Ruritans 50th

Bob Burkholder is one of the founding members of the Greene County Ruritans.

The Greene County Ruritan Club celebrated its 50th anniversary last Thursday by honoring first responders in the county, with representatives from the fire departments, rescue squad, sheriff’s office and CERT volunteers.

“One of the first things we decided early on in planning this event was to honor first responders because they are the backbone of the community,” said Norm Slezak, chapter president.

Bob Burkholder is a charter member of what was originally called the Ruckersville Ruritan Club.

“What a working bunch of people,” he said. “We started off with no money so we had to make some. We had dairy farmers that grew five-10 acres of sweet corn that we harvested and sold to raise money.”

Club members also worked at the University of Virginia football games, basketball games and graduation.

“It was good money but it was work,” he said. “Times have changed. The Ruritan club is still a giving organization, but we’ve all gone to a pace in our lives that is so fast that we no longer want to spend that extra time and that’s a shame.”

Burkholder warned that as a society people need to put “that little machine in their hands down … we’re losing contact with one another. Put that (phone) in your pocket so that we bring back communication. These organizations are going to die.”

Slezak agreed.

“When Bob and I grew up, it was expected that you would volunteer and provide back to your community,” he said.

Larry Cassell, Ruritan National Commander, said he came from a long line of volunteers. “

My dad was chief of the volunteer fire company for 27 years,” Cassell said. “And all my brothers, I was the youngest of four boys, we were all in the fire company and all our friends were in the fire company. It developed me into a sense of knowing what rewards you get from being a volunteer.”

Cassell has been a Ruritan member for 41 years himself and the organization he joined— the Jefferson Ruritan Club in Maryland—was started in 1977 for the sole purpose of building a fire company.

“There’s no doubt in today’s society our volunteer organizations are beginning to suffer,” Cassell said. “They were once the backbone of our local communities, but we’ve witnessed a decline. We need to change the course to continue to serve. And that’s how I’ve approached my term this year as the president.”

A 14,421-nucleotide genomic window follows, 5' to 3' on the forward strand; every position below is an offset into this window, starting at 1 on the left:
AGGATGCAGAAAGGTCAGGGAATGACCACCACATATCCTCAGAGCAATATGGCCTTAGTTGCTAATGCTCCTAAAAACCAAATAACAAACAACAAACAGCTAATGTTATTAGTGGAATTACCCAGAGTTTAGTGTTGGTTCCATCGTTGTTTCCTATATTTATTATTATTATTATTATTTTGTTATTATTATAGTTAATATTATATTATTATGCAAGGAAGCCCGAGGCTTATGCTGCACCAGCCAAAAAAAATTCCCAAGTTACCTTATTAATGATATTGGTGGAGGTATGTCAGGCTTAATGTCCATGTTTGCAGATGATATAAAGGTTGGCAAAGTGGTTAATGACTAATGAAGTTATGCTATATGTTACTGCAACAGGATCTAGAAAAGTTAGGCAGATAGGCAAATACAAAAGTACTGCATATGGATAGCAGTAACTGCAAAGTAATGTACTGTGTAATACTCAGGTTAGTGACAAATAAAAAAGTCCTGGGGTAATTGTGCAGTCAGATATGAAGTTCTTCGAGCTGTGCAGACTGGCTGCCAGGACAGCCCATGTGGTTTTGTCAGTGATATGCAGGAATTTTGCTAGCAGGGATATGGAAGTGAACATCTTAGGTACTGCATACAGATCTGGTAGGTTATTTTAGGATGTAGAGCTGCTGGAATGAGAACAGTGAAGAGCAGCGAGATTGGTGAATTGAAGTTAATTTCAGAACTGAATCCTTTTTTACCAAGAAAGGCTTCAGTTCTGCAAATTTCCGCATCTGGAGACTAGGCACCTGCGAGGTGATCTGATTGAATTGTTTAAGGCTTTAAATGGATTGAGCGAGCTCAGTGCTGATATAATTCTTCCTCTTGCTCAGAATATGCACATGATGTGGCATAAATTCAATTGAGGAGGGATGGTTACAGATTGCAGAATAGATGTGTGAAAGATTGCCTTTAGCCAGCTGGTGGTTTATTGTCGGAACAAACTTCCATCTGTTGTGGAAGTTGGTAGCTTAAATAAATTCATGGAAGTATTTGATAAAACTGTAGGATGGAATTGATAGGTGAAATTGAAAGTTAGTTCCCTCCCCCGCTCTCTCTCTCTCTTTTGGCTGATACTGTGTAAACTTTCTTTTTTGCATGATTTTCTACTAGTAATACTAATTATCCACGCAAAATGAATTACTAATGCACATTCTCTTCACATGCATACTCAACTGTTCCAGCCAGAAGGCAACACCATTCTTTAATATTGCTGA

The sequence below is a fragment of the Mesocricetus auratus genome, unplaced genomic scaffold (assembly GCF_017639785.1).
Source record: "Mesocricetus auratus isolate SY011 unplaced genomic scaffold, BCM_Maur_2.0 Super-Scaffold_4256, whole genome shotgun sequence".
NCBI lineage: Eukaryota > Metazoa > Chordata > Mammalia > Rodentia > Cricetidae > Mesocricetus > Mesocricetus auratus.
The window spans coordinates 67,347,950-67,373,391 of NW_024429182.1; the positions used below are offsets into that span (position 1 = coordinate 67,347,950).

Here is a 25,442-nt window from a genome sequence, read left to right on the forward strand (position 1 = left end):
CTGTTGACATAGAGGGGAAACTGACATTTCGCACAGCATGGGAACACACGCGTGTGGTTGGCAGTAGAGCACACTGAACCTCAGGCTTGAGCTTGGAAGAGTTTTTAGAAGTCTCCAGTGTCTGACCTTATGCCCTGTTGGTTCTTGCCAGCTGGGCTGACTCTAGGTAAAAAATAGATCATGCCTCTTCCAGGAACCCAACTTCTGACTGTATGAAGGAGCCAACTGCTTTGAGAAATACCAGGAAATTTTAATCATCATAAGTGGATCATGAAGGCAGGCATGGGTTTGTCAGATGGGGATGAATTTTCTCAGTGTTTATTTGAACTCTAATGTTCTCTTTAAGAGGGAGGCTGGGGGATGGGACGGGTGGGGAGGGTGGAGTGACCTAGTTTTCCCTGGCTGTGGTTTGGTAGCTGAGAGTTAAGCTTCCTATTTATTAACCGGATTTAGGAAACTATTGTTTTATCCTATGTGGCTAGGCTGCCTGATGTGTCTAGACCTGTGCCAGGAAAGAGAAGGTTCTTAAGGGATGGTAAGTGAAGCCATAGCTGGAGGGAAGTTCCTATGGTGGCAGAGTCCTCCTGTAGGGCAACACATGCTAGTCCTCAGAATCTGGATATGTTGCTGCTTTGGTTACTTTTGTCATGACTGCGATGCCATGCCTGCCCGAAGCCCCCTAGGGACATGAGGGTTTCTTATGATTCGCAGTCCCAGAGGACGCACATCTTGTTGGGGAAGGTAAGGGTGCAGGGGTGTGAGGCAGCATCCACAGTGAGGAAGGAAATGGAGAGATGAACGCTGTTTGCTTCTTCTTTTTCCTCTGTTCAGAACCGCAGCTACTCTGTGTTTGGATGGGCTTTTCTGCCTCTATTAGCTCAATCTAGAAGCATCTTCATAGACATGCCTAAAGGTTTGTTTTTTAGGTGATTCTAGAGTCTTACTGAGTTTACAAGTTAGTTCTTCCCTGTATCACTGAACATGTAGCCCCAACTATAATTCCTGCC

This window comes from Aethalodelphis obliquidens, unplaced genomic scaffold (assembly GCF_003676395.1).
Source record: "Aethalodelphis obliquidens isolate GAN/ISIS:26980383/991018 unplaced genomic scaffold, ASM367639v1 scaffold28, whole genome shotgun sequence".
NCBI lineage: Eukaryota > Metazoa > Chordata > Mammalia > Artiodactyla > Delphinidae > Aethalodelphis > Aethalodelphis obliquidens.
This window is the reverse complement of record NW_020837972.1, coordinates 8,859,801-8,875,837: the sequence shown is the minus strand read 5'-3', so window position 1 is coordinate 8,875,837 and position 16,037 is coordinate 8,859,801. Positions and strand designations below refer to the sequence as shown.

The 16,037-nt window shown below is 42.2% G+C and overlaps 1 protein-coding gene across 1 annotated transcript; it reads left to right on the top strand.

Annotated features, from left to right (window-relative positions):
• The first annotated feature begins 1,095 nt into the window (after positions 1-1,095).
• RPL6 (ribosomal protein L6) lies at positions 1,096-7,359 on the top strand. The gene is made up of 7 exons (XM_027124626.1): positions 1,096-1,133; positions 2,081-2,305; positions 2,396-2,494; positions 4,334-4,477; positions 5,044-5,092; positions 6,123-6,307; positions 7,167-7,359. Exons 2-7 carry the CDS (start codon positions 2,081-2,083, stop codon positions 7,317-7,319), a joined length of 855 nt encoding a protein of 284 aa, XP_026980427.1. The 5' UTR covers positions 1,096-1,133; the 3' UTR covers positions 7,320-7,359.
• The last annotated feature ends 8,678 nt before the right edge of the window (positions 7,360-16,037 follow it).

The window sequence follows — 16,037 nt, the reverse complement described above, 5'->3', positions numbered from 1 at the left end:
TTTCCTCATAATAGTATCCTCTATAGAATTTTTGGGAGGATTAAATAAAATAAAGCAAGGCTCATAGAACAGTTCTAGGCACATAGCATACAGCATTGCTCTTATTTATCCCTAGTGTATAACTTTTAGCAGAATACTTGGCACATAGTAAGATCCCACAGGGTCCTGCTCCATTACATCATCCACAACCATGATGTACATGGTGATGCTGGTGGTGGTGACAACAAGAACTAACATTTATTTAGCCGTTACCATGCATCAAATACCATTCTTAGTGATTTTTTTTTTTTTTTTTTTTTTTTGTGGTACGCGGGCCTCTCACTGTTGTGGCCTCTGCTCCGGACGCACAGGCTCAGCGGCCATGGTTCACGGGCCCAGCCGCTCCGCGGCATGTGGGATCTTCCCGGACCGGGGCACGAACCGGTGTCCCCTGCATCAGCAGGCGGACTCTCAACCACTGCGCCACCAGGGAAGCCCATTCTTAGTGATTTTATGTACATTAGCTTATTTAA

Neda Cassell, the national First Lady, spoke briefly on her platform to encourage adoption.

“We are blessed with four grandsons. The two in Florida are adopted. And it’s just very special to my heart,” she said. “So, my job this year is to go around and just remind people that that’s my program and be supportive of adoption. There’s the logo, and it’s the national logo. It’s a black triangle, and the red heart. And those two symbols are intertwined. The heart stands for love. The triangle, of course has three sides, one side represents the birth family. One side represents the adoptive family. And the third side represents the adoptee.”

James Howard, director of Greene County Social Services, spoke to the audience about what it’s like to be in his office.

“We agree that we all have certain cravings for intrinsic things that we want to get out of life—we all want to feel loved, feel safe, have a sense of permanence—some children would find those commodities to be extremely difficult to come by.”

Howard said there are three options for children in chaotic family situations: reuniting families; entering foster care; or adoption.

“The second option, in my opinion, is not a viable alternative at all,” Howard said. “[Adoption] is a beautiful portrait of love and acceptance and sacrifice in action.”

The club donated plaques to the three fire departments, the rescue squad and the sheriff’s office thanking them for their service to the community.

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